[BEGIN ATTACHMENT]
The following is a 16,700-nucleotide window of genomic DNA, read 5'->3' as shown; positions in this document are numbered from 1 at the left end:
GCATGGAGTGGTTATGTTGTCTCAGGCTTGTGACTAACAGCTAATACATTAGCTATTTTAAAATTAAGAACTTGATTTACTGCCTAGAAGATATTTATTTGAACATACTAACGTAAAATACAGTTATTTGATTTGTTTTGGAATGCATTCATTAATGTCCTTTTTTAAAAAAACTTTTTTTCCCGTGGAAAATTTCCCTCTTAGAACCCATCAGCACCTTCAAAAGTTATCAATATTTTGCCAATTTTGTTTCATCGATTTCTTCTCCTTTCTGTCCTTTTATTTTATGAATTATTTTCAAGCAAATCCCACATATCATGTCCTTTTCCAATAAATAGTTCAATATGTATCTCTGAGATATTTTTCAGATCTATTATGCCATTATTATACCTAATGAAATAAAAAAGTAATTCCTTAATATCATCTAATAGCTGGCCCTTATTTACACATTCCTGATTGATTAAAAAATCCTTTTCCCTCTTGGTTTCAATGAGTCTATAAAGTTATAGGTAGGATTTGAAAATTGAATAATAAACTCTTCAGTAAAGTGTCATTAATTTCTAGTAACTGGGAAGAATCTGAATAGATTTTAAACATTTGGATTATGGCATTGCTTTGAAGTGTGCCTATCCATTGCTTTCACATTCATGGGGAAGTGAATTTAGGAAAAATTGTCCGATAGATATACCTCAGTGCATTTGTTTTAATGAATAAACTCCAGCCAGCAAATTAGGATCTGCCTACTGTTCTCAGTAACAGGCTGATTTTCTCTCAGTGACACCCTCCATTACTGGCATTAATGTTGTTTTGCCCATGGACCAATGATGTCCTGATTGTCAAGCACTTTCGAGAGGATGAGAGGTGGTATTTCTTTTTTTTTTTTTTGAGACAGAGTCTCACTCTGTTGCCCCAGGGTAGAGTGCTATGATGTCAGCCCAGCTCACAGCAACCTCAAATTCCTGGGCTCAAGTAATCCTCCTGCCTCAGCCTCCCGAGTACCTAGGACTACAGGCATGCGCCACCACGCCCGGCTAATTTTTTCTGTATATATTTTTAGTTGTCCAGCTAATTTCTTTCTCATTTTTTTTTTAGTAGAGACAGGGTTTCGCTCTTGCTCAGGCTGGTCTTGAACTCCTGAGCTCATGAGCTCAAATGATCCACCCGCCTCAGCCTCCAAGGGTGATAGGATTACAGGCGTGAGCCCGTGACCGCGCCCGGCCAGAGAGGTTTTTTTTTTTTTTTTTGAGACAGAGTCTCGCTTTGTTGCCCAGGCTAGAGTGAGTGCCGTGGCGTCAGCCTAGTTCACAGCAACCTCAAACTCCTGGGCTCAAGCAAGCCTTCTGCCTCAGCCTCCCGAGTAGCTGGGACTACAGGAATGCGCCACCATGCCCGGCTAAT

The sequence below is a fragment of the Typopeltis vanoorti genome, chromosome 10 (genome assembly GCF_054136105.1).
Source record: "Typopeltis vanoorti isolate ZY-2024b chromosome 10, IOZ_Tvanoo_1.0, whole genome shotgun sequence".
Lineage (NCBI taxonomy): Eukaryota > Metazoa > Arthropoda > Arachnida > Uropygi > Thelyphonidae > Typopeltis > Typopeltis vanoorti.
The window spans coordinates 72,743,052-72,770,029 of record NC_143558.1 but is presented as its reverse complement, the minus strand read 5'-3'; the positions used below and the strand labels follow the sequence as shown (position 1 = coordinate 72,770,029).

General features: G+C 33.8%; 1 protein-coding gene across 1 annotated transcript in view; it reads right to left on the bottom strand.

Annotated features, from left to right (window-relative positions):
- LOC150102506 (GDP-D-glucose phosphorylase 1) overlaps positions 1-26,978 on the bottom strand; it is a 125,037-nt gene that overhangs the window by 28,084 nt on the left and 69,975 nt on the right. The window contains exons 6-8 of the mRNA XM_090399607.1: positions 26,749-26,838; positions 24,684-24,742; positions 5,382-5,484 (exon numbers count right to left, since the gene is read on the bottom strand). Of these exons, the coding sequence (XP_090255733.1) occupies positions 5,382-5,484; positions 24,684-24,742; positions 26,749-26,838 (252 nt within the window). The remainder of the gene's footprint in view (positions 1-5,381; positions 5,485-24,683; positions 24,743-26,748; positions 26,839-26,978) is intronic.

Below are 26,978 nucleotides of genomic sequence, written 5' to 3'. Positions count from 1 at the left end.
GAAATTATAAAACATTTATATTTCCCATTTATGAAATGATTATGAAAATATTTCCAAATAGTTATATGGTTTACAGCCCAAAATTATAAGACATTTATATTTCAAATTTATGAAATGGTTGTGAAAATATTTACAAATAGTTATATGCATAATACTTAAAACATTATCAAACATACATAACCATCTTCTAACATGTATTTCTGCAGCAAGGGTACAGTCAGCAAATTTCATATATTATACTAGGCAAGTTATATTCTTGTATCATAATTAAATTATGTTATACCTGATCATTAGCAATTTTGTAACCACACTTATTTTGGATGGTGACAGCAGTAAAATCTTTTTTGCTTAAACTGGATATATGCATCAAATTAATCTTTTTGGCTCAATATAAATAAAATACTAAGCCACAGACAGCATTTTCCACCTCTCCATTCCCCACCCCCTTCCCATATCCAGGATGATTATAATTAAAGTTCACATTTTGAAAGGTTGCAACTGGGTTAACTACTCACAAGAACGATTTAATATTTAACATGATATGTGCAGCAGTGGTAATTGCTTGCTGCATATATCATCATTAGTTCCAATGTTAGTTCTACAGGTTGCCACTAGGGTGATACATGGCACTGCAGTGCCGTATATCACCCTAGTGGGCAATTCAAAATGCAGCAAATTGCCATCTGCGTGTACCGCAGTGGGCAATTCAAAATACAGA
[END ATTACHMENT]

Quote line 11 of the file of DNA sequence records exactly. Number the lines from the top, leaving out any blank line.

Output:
GAAATTATAAAACATTTATATTTCCCATTTATGAAATGATTATGAAAATATTTCCAAATAGTTATATGGTTTACAGCCCAAAATTATAAGACATTTATATTTCAAATTTATGAAATGGTTGTGAAAATATTTACAAATAGTTATATGCATAATACTTAAAACATTATCAAACATACATAACCATCTTCTAACATGTATTTCTGCAGCAAGGGTACAGTCAGCAAATTTCATATATTATACTAGGCAAGTTATATTCTTGTATCATAATTAAATTATGTTATACCTGATCATTAGCAATTTTGTAACCACACTTATTTTGGATGGTGACAGCAGTAAAATCTTTTTTGCTTAAACTGGATATATGCATCAAATTAATCTTTTTGGCTCAATATAAATAAAATACTAAGCCACAGACAGCATTTTCCACCTCTCCATTCCCCACCCCCTTCCCATATCCAGGATGATTATAATTAAAGTTCACATTTTGAAAGGTTGCAACTGGGTTAACTACTCACAAGAACGATTTAATATTTAACATGATATGTGCAGCAGTGGTAATTGCTTGCTGCATATATCATCATTAGTTCCAATGTTAGTTCTACAGGTTGCCACTAGGGTGATACATGGCACTGCAGTGCCGTATATCACCCTAGTGGGCAATTCAAAATGCAGCAAATTGCCATCTGCGTGTACCGCAGTGGGCAATTCAAAATACAGA